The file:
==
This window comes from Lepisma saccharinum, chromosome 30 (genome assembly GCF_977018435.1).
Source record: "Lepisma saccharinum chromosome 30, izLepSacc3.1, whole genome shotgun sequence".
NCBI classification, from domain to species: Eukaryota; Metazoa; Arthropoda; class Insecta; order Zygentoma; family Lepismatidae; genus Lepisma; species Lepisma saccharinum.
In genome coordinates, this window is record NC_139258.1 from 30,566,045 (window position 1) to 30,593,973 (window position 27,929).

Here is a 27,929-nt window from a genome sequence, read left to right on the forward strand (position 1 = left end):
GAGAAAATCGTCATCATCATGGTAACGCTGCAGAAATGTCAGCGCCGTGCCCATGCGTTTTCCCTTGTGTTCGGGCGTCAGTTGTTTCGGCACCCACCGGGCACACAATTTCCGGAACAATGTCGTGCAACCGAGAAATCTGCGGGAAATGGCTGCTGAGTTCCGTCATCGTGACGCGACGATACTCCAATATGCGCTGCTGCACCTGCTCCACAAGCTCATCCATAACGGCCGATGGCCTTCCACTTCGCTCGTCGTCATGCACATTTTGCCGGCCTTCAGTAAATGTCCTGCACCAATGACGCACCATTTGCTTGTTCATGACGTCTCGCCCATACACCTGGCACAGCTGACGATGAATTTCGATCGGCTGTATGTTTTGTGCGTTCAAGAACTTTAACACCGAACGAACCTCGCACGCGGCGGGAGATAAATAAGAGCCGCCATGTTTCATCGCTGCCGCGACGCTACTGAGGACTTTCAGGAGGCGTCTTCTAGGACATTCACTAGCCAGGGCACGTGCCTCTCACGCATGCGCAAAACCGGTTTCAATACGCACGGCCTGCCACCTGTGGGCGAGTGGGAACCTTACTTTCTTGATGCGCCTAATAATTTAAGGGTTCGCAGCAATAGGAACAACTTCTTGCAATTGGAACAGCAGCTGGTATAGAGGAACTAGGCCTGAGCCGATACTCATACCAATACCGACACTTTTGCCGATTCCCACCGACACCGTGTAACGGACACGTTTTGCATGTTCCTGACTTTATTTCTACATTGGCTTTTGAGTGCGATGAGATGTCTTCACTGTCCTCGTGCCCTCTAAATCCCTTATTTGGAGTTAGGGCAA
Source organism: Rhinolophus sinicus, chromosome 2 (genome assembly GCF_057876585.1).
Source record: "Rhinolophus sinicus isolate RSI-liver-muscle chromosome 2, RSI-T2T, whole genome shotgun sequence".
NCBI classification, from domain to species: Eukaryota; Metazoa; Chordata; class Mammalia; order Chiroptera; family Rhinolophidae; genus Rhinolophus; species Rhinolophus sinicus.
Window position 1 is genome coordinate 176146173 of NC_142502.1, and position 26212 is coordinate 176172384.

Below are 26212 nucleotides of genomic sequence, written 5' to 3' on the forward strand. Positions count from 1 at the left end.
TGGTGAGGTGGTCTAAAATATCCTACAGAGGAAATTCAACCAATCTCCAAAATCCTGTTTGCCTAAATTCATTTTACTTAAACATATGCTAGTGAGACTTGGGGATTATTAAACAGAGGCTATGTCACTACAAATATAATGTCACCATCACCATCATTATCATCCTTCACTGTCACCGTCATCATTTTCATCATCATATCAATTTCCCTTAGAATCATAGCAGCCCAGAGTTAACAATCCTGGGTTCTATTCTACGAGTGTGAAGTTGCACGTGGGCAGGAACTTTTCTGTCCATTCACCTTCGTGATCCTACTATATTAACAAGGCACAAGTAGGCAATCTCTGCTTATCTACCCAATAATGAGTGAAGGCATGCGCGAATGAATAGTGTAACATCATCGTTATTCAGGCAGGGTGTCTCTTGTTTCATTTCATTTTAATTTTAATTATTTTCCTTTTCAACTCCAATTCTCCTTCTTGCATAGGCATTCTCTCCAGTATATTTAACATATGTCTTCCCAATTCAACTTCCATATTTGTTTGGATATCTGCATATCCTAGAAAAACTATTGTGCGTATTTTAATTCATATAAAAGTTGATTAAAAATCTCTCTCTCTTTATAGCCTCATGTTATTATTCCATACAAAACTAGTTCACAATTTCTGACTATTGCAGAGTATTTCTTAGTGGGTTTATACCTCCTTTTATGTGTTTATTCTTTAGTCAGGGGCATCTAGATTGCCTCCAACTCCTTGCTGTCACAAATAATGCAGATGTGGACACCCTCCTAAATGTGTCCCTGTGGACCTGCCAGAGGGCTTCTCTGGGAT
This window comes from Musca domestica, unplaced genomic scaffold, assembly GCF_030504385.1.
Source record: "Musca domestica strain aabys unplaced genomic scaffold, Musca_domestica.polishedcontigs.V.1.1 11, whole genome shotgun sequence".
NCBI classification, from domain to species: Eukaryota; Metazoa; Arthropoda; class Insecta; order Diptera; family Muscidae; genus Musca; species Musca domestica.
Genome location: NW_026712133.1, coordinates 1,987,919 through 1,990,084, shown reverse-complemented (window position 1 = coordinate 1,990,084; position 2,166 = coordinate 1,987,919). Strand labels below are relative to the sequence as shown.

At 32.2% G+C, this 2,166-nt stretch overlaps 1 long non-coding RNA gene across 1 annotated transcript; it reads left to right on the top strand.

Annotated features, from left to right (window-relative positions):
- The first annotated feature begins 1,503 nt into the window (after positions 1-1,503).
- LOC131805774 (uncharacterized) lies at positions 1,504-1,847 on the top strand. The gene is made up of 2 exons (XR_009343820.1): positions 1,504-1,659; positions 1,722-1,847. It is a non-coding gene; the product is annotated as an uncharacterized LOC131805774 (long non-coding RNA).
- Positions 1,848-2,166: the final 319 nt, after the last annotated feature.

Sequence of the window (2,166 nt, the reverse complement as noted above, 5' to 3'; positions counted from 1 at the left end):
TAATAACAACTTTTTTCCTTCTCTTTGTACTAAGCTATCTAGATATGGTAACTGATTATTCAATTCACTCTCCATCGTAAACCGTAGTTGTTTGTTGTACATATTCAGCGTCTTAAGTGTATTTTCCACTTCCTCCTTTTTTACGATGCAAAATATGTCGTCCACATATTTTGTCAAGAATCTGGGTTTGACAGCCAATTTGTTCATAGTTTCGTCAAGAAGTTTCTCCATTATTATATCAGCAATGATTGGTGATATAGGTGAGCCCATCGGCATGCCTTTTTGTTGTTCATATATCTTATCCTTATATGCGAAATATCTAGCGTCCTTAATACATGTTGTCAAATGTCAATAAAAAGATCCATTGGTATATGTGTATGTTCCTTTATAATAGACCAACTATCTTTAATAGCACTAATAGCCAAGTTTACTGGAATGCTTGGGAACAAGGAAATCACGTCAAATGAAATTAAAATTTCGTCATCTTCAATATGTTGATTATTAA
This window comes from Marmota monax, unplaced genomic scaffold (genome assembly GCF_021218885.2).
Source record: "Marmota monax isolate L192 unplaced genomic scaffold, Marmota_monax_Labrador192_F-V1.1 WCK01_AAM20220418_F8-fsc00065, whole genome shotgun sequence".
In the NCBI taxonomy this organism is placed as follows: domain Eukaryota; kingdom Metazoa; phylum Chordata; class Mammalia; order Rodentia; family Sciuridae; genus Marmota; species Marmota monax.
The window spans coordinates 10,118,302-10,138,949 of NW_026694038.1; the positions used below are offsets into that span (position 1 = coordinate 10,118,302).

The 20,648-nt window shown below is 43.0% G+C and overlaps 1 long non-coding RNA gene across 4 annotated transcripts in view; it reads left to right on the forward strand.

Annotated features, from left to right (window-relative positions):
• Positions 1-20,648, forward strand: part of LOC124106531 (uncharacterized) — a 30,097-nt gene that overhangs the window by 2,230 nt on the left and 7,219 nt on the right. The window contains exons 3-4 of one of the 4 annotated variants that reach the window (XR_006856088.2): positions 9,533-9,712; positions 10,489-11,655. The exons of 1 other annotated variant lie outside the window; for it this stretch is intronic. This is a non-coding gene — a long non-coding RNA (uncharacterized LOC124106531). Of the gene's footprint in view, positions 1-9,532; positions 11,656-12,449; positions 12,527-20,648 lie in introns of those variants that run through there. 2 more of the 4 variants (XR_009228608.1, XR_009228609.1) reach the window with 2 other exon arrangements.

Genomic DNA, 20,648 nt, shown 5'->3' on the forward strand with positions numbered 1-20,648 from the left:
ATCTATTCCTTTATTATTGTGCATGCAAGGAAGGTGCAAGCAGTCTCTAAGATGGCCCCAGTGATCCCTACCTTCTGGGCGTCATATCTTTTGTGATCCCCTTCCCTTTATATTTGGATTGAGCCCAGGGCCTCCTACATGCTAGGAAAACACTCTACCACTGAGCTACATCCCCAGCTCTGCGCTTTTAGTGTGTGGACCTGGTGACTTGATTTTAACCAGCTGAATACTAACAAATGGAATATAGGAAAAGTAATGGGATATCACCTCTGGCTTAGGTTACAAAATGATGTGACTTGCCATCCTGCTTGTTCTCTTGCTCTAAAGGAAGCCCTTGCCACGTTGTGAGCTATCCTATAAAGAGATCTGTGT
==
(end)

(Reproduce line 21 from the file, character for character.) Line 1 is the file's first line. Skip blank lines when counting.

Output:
- Positions 1,848-2,166: the final 319 nt, after the last annotated feature.